KDB says SsangYong's turnaround plan may not cut it

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KDB says SsangYong's turnaround plan may not cut it

Korea Development Bank Chairman Lee Dong-gull speaks during an online press conference held on June 14. [KOREA DEVELOPMENT BANK]

Korea Development Bank Chairman Lee Dong-gull speaks during an online press conference held on June 14. [KOREA DEVELOPMENT BANK]

The Korea Development Bank (KDB), the main creditor of beleaguered SsangYong Motor, questioned whether its latest turnaround plan is good enough to attract a buyer.
 
The KDB admitted that buyers with any genuine intention to invest in the carmaker are “very rare" at the moment.
 
“It is true that the latest turnaround plan proposed by SsangYong Motor has progressed compared to before, but a turnaround plan without a detailed business plan is not sufficient for the KDB to decide whether we can provide financial support,” said Lee Dong-gull, chairman of the KDB, at an online press conference on Monday.  
 
“The turnaround plan is for a potential buyer to evaluate, and if SsangYong Motor and a potential buyer draw up a viable business plan, the KDB will step forward to evaluate the plan and decide whether we will provide financial support.”
 
SsangYong Motor and its unionized workers agreed last week on a turnaround plan that included putting half its workers on unpaid leaves for up to two years starting next month.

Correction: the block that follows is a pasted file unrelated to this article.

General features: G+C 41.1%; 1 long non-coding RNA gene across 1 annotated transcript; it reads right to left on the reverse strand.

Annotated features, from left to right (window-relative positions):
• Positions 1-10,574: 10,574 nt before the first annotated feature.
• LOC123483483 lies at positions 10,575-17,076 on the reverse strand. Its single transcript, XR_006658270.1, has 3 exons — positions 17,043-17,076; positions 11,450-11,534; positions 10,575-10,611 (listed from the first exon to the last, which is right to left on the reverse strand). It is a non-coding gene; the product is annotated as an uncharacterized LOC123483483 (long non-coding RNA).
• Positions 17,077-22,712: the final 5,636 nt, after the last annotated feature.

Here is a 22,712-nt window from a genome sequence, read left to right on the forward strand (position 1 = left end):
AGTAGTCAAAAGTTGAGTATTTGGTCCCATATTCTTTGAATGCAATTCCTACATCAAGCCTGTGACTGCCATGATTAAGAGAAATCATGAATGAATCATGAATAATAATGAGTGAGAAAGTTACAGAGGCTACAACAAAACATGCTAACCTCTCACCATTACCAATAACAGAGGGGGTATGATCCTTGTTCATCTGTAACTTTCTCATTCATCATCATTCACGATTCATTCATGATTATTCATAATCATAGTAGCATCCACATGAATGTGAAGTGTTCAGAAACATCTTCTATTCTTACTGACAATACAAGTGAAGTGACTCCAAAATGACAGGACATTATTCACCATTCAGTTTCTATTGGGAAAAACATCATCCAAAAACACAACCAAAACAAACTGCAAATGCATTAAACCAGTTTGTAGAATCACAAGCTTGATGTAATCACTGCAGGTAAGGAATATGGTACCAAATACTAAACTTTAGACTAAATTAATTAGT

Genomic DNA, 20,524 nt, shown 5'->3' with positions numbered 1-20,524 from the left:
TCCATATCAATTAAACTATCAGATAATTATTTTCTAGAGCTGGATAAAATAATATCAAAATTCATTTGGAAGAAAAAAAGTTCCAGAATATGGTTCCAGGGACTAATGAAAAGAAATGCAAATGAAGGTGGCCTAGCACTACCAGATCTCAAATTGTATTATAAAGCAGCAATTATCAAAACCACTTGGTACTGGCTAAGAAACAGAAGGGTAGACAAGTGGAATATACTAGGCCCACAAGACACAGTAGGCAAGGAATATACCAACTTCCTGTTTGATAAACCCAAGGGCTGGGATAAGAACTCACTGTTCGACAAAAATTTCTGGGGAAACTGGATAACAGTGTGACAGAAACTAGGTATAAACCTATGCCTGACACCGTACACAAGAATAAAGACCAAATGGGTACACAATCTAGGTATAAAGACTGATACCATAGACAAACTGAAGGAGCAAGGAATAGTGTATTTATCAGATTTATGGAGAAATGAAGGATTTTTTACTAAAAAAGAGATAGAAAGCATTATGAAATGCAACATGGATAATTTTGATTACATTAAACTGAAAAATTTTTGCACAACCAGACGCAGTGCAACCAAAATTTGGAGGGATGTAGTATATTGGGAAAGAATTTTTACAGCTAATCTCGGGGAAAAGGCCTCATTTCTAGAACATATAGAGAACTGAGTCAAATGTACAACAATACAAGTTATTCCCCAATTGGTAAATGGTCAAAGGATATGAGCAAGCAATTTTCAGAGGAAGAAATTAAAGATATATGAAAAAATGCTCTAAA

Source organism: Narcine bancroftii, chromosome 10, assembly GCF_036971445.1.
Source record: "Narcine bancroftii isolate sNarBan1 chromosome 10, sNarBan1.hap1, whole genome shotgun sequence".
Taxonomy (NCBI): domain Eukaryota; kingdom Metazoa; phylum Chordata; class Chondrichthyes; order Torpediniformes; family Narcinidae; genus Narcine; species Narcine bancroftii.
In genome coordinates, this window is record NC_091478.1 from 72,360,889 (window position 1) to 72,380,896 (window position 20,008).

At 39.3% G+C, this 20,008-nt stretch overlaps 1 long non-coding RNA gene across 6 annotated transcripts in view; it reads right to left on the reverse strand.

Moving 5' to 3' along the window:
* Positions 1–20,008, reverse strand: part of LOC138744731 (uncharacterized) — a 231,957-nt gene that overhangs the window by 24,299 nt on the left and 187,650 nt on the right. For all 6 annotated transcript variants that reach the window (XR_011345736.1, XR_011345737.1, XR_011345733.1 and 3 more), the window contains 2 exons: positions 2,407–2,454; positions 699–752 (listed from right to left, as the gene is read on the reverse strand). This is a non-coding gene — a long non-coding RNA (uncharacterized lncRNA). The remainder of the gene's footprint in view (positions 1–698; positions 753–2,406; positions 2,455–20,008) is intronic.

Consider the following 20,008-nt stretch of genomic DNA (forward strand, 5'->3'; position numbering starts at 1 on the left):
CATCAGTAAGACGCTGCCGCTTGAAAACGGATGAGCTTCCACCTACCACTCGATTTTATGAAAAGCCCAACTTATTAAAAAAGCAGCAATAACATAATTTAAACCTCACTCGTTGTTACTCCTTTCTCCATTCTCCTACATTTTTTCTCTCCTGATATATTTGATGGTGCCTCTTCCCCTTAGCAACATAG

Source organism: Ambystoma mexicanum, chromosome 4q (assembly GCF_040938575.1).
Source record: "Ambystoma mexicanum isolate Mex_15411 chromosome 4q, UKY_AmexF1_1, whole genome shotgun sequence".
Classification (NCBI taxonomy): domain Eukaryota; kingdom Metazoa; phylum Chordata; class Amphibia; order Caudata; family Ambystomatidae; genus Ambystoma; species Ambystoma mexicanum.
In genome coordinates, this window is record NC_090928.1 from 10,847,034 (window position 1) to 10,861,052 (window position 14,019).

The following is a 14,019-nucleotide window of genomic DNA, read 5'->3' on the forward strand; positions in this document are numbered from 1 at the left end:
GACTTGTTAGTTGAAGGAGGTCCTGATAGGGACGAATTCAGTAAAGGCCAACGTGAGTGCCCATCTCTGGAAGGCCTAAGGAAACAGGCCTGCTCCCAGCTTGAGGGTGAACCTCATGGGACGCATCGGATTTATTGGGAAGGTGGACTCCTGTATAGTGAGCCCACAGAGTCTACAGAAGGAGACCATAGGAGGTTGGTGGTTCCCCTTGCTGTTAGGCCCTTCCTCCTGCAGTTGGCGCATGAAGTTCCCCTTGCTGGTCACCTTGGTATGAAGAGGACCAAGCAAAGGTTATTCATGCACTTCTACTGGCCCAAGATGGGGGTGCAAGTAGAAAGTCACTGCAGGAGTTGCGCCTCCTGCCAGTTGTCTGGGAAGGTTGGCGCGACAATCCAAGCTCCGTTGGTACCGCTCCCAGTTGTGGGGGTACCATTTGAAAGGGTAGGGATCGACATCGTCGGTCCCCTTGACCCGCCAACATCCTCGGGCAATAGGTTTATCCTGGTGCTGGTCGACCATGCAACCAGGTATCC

Some 52 percent of the unionized workers agreed to the plan proposed by management.  
 
The plan also includes cutting executives’ salaries by an additional 20 percent after 20 percent cuts earlier this year. 
 
SsangYong hoped to attract a new investor through the plan, but the KDB said it didn't think that will work.
 
“SsangYong has to see this issue from an investor's point of view,” Lee said. “Is it enough to persuade the investor to buy the company?”
 
Lee said the two-year unpaid leaves, which are the core of the plan, are not as appealing as the company thinks to a potential buyer.
 
“The investor would have to ask, 'Is it possible for SsangYong Motor to normalize its business within two years?' If the two-year unpaid leave period terminates, the labor costs will again go up, which will lead to insolvency again.”
 
SsangYong Motor was put under court receivership in April after failing to find a new buyer. It was the second time the company has undergone such a process since 2009.
 
Its Indian parent Mahindra & Mahindra refused to inject new funding to salvage the troubled carmaker last year.  
 
SsangYong Motor has been posting net losses every quarter since the fourth quarter of 2016. Last year, it recorded 504.3 billion won in net losses. Its total liabilities stood at 1.9 trillion won as of the end of last year.
 
"It is regretful that SsangYong has to go through such hardship after a massive layoff back in 2009," Lee said. 
 
"But what we need to think about is that the company's business has never normalized since."
 
SsangYong recently was approved of a consortium led by Ernst & Young to oversee the automaker's sale. 
 
BY JIN EUN-SOO [jin.eunsoo@joongang.co.kr] 
 
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